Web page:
Jail site panel member resigns Task force 'playing games,' Neall says

October 15, 1992|By John Rivera | John Rivera,Staff Writer

County Councilwoman Diane R. Evans resigned yesterday from the citizen task force that will select a site for the new detention center, calling the group's decision-making process "flawed."

At the same time, County Executive Robert R. Neall accused the task force of "playing games" after it eliminated the Ordnance Road site he favored and added other sites for consideration that he said clearly do not meet the county's criteria.

Ms. Evans, a Republican from Arnold, said she was resigning because she feels the Detention Center Siting and Alternative Sentences Task Force has strayed from its original mission, which was to find a location for the new jail.

"I think more time has been spent on alternatives to incarceration than on developing a set of criteria and applying the criteria against a list of possible sites for a new facility," Ms. Evans said. "I have a real problem with the focus being on alternatives to incarceration when the real need is hard beds."

She said the task force has been unable to agree on the criteria it will use to determine the site. An important factor for some members is the distance of the jail from the families of the inmates, a factor she considers less important than the project cost, environmental concerns and the uses of adjacent properties.

"I think the process has been flawed," she said.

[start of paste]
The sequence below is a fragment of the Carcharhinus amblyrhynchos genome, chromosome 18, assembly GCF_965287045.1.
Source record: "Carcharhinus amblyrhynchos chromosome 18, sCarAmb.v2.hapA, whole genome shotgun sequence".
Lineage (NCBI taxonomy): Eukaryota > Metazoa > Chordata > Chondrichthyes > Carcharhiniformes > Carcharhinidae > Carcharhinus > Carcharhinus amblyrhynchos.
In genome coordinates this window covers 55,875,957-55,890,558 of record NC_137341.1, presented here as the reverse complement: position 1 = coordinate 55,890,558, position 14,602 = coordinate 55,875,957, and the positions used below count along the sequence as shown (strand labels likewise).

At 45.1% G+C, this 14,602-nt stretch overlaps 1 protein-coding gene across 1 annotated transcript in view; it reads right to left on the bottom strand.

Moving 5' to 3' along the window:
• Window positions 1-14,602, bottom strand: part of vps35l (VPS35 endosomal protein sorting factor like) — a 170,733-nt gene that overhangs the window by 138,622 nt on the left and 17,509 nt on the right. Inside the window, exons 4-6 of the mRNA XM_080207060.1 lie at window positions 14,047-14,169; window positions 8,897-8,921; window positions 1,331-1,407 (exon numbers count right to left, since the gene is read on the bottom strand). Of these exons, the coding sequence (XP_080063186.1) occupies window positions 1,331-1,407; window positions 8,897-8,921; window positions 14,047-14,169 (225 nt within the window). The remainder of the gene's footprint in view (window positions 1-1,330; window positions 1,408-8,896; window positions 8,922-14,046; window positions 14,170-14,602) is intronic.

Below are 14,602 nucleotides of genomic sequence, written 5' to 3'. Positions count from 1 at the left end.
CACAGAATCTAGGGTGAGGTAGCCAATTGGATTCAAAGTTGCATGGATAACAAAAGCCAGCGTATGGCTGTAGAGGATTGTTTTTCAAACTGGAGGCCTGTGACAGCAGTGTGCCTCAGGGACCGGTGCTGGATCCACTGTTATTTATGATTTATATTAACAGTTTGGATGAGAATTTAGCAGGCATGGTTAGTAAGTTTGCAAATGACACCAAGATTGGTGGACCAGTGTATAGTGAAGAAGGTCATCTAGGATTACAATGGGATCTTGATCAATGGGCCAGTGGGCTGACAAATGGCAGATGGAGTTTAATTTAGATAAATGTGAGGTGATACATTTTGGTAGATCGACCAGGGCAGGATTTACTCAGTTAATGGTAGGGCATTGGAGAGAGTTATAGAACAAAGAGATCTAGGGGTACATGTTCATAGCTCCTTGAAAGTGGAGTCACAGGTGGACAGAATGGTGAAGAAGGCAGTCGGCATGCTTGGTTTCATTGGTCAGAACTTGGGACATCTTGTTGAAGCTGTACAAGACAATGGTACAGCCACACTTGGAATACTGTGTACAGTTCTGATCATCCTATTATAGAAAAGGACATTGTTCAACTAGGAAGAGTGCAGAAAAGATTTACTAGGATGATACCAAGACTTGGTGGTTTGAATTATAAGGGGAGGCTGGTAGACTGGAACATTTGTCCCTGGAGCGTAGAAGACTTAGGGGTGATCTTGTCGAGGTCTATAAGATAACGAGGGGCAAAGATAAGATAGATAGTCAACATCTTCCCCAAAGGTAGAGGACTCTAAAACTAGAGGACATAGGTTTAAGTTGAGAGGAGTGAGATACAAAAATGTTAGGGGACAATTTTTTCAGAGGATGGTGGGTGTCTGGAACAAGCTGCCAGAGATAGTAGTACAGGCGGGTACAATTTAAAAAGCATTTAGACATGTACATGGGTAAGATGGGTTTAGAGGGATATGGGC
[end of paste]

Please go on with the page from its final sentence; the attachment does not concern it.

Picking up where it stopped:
Robert Moore, vice-chairman of the task force and president of the Brooklyn Park Association of Councils, said he was surprised by Ms. Evans' resignation.

"I'm disappointed she's resigning. There are still a lot of issues that have to be cleared up," he said.

Ms. Evans said she did not intend to participate in the task force's final vote, anyway, so this seemed like an appropriate time to step down. She will ultimately cast a vote as a member of the County Council, which has the final say on the project.

Ms. Evans was one of three council members originally appointed to the committee in July after the council refused to approve the 85-acre site on Ordnance Road last spring because of community opposition.

Councilman Edward Middlebrooks, a Democrat from Severn, resigned from the task force after the first meeting, saying that he would rather have a constituent represent his district. Councilwoman Maureen Lamb, D-Annapolis, remains on the task force.

Seven of the 11 members represent each council district. Four others were appointed by Mr. Neall.

Last week, the task force rejected the Ordnance Road site, leaving four sites remaining for consideration: a 132-acre site in Pumphrey; a site in Davidsonville on Patuxent River Road; the Fisher property, 159 acres on Route 97 near Crownsville State Hospital Center; and 210 acres of the former Schramm's Turkey Farm on Mountain Road in Pasadena.

Mr. Neall expressed his irritation yesterday morning as he spoke to the Republican Women of Anne Arundel County about some of the task force's recent decisions, including the elimination of the Ordnance Road site and the inclusion of sites that are clearly unacceptable because they lack utilities, are too small or present sewage problems.

He singled out the Davidsonville site, which he said the county considered earlier but ruled out because it is located in wetlands and the nearby Patuxent River is under a sewer moratorium.

"We appointed this group of citizens and they're starting to play games," Mr. Neall said.

He said the need for the new jail is critical due to overcrowding in the present facility, and he fretted that "a federal judge is going to wake up one morning and issue an order."

Mr. Neall said he would carefully consider whatever plan the task force comes up with. "If it doesn't meet the criteria, they really haven't done their assignment," he said.

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